It turns out that the latest version of the libpng library (1.2.21) was built as 64-bit library but all of the other dependencies of emacs that I downloaded (including emacs itself) were built as 32-bit files. Naturally, a 32-bit application cannot load a 64-bit library and thus the error above.

The Solution

The solution was as simple as reverting to an earlier version of the libpng library (1.2.20) which seems to have been built in 32-bit. I was able to download this from

Creating start/finish scripts for Solaris JumpStart installations

One of my earlier posts dealt with the installation of a Solaris JumpStart server. However, I have since been asked to publish some details on the use of start/finish scripts (a means by which you can further tailor the JumpStart process). so, here they are:

What are Start/Finish scripts?

In my understanding, a start script is any executable script file (in any supported language) that will be executed prior to the commencement of the Solaris JumpStart installation on a given system. A finish script is any executable script file (in any supported language) that shall be executed just after the Solaris JumpStart installation has completed but before the system is formally rebooted. Personally, I have only ever used finish scripts and did so to automate the installation of certain SUN packages as well as the creation of certain user accounts and directories.


My original post showed a rules file entry which looked something like this:

network XX.XX.XX.0 && arch sparc - myT1000 -

In this instance, there are no start or finish scripts being used (as indicated by the hyphens on either side of the profile name, myT1000). To specify a finish script change the above entry to look like this:

network XX.XX.XX.0 && arch sparc - myT1000

Don’t forget to re-run the check program after you update the rules file (/export/install/check)


An important thing to note about the Solaris JumpStart process is that, prior to the final reboot of the (new) system, the root file system of the new system will be mounted on /a and will remain there until the system performs its final reboot. So, when creating a finish script, you must bear this in mind and alter you finish script accordingly. Aside from this, the finish script uses tools and techniques used by most Solaris administrators (well, mine does anyway) with some notable exceptions. Please Note that I have deliberately omitted certain instructions for security reasons (but you should get the idea in any case):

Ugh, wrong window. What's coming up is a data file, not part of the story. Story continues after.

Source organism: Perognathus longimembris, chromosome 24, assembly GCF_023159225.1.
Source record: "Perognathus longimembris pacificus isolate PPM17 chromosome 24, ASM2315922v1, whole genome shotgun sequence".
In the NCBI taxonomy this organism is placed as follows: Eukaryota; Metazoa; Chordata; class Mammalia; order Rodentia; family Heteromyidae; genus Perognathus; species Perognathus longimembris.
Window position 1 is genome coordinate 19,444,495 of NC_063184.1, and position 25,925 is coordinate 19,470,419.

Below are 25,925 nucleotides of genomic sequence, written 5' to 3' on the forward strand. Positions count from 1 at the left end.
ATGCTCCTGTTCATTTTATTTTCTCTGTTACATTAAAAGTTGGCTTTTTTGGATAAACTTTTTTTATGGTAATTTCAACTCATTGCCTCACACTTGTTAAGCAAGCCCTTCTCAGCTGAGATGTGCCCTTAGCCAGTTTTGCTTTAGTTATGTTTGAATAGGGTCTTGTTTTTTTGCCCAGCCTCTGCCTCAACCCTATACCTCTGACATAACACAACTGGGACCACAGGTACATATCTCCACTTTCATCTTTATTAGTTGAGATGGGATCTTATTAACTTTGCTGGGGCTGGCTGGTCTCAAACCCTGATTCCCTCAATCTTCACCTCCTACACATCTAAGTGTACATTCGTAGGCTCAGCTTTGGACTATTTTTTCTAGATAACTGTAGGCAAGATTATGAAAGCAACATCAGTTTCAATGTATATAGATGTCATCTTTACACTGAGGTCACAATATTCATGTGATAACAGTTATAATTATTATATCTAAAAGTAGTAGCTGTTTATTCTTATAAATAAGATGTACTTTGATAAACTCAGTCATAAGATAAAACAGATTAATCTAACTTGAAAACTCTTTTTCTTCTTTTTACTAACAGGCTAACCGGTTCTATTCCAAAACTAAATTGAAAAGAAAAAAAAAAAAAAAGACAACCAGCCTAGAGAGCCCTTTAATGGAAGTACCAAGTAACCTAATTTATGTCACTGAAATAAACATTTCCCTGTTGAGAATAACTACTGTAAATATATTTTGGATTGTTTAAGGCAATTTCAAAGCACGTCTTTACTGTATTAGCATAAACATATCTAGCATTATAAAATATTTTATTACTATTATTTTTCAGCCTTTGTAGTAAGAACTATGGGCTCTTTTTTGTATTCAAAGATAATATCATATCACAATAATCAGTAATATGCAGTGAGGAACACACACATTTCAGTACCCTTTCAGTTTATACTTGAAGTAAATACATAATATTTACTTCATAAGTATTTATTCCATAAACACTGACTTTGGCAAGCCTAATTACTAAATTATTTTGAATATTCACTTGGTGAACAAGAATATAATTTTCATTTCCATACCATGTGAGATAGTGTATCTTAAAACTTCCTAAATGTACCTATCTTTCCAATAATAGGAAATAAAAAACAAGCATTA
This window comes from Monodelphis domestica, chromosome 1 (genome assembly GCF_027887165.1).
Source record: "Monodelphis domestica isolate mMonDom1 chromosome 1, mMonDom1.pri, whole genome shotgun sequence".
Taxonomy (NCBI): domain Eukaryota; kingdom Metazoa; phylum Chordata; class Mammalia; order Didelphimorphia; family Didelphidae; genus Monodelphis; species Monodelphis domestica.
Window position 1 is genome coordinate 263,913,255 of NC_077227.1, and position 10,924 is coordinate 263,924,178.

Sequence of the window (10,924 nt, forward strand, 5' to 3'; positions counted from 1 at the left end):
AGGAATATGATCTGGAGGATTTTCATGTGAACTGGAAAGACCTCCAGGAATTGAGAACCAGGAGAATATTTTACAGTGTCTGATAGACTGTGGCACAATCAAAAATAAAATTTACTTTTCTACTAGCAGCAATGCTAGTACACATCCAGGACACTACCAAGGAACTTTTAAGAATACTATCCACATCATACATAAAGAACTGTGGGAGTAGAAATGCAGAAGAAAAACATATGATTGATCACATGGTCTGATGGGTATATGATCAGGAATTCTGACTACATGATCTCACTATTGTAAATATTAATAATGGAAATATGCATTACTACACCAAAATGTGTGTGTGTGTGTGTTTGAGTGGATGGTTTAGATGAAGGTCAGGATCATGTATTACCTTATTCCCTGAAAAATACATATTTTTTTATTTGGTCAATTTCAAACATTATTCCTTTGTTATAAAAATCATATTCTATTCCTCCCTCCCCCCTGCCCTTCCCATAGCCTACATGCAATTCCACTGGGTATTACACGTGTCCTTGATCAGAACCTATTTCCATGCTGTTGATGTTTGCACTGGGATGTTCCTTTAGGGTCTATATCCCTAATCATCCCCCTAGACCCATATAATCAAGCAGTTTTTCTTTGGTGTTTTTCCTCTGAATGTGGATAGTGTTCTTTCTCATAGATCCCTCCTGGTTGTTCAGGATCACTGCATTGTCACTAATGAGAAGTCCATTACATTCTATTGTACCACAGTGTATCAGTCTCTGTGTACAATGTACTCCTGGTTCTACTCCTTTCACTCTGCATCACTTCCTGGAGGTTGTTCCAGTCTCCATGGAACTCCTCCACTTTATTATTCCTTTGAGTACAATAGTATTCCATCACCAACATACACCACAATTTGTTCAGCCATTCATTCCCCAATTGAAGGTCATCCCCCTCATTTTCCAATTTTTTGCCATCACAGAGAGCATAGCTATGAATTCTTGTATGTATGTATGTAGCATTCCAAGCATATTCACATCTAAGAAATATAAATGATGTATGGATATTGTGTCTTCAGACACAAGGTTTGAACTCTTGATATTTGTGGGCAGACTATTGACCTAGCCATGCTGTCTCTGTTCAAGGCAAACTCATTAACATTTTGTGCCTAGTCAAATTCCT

Script Setup


Creating Groups and Users

As I recall, it was a bit tricky to automate this so I went with the following solution:

echo "Creating Groups ..." | tee -a $INSTALL_LOG
echo "Creating Users ..." | tee -a $INSTALL_LOG
echo "$USR_MYSQL:x:$UID_MYSQL:$GID_MYSQL::/home/$USR_MYSQL:/dev/null" >> $PASSWD_FILE

Creating Directories

echo "Creating Directories ..." | tee -a $INSTALL_LOG
EXTRA_DIRS="$MNT/media $BASE/storage $BASE/export/zones"
for d in $EXTRA_DIRS
if [ ! -d $d ]; then
echo "Creating $d ..." | tee -a $INSTALL_LOG
mkdir -p $d >> $INSTALL_LOG 2>&1

Installing Additional Packages

This can be a little tricky as it requires the creation of a package administration file (new to me) in order to automatically install packages. Also, the packages I wanted to install were located on another NFS server

echo "Configuring additional software ..." | tee -a $INSTALL_LOG
mount -F nfs $PKG_REPO $MNT >> $INSTALL_LOG 2>&1
cat > $PKG_ADMIN <

echo “Installing MySQL …” | tee -a $INSTALL_LOG
pkgadd -n -a $PKG_ADMIN -R $BASE -d $MNT/CSKmysql_sparc.pkg all >> $INSTALL_LOG 2>&1

umount $MNT >> $INSTALL_LOG 2>&1

Clearly, the above snippets will not work out of the box for you. However, they should give you a good starting point.

Reference Sites

Installing Solaris 10 x86 in VMware